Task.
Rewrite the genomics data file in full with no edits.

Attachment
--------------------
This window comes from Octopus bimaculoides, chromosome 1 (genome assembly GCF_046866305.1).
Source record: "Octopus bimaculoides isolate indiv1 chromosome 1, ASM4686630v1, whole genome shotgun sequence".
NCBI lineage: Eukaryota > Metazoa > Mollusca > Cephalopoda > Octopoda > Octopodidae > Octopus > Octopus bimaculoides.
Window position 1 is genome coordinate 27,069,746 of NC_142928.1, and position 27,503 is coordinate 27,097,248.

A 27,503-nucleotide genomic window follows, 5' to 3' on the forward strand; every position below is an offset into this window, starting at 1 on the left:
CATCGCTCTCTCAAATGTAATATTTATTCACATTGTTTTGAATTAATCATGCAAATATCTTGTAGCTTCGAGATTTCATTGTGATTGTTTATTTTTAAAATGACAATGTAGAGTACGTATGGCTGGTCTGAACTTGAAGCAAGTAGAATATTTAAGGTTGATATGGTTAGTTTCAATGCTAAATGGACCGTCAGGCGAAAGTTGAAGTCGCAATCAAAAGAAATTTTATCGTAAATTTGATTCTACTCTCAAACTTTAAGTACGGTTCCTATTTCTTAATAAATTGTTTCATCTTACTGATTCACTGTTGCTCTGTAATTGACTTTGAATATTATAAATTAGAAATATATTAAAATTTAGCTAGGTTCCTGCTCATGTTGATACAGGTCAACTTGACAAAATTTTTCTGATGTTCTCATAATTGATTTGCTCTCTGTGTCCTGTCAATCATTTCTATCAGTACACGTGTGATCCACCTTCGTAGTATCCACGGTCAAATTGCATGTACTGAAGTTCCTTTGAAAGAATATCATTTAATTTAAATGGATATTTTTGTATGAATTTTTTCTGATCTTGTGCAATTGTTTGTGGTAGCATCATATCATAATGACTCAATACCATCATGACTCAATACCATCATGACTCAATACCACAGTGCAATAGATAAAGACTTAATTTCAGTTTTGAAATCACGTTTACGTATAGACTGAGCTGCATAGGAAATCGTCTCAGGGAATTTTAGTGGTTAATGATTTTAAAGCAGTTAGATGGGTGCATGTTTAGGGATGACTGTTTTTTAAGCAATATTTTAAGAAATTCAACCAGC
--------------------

This window comes from Octopus bimaculoides, chromosome 1 (genome assembly GCF_046866305.1).
Source record: "Octopus bimaculoides isolate indiv1 chromosome 1, ASM4686630v1, whole genome shotgun sequence".
NCBI lineage: Eukaryota > Metazoa > Mollusca > Cephalopoda > Octopoda > Octopodidae > Octopus > Octopus bimaculoides.
Window position 1 is genome coordinate 27,069,746 of NC_142928.1, and position 27,503 is coordinate 27,097,248.

A 27,503-nucleotide genomic window follows, 5' to 3' on the forward strand; every position below is an offset into this window, starting at 1 on the left:
CATCGCTCTCTCAAATGTAATATTTATTCACATTGTTTTGAATTAATCATGCAAATATCTTGTAGCTTCGAGATTTCATTGTGATTGTTTATTTTTAAAATGACAATGTAGAGTACGTATGGCTGGTCTGAACTTGAAGCAAGTAGAATATTTAAGGTTGATATGGTTAGTTTCAATGCTAAATGGACCGTCAGGCGAAAGTTGAAGTCGCAATCAAAAGAAATTTTATCGTAAATTTGATTCTACTCTCAAACTTTAAGTACGGTTCCTATTTCTTAATAAATTGTTTCATCTTACTGATTCACTGTTGCTCTGTAATTGACTTTGAATATTATAAATTAGAAATATATTAAAATTTAGCTAGGTTCCTGCTCATGTTGATACAGGTCAACTTGACAAAATTTTTCTGATGTTCTCATAATTGATTTGCTCTCTGTGTCCTGTCAATCATTTCTATCAGTACACGTGTGATCCACCTTCGTAGTATCCACGGTCAAATTGCATGTACTGAAGTTCCTTTGAAAGAATATCATTTAATTTAAATGGATATTTTTGTATGAATTTTTTCTGATCTTGTGCAATTGTTTGTGGTAGCATCATATCATAATGACTCAATACCATCATGACTCAATACCATCATGACTCAATACCACAGTGCAATAGATAAAGACTTAATTTCAGTTTTGAAATCACGTTTACGTATAGACTGAGCTGCATAGGAAATCGTCTCAGGGAATTTTAGTGGTTAATGATTTTAAAGCAGTTAGATGGGTGCATGTTTAGGGATGACTGTTTTTTAAGCAATATTTTAAGAAATTCAACCAGC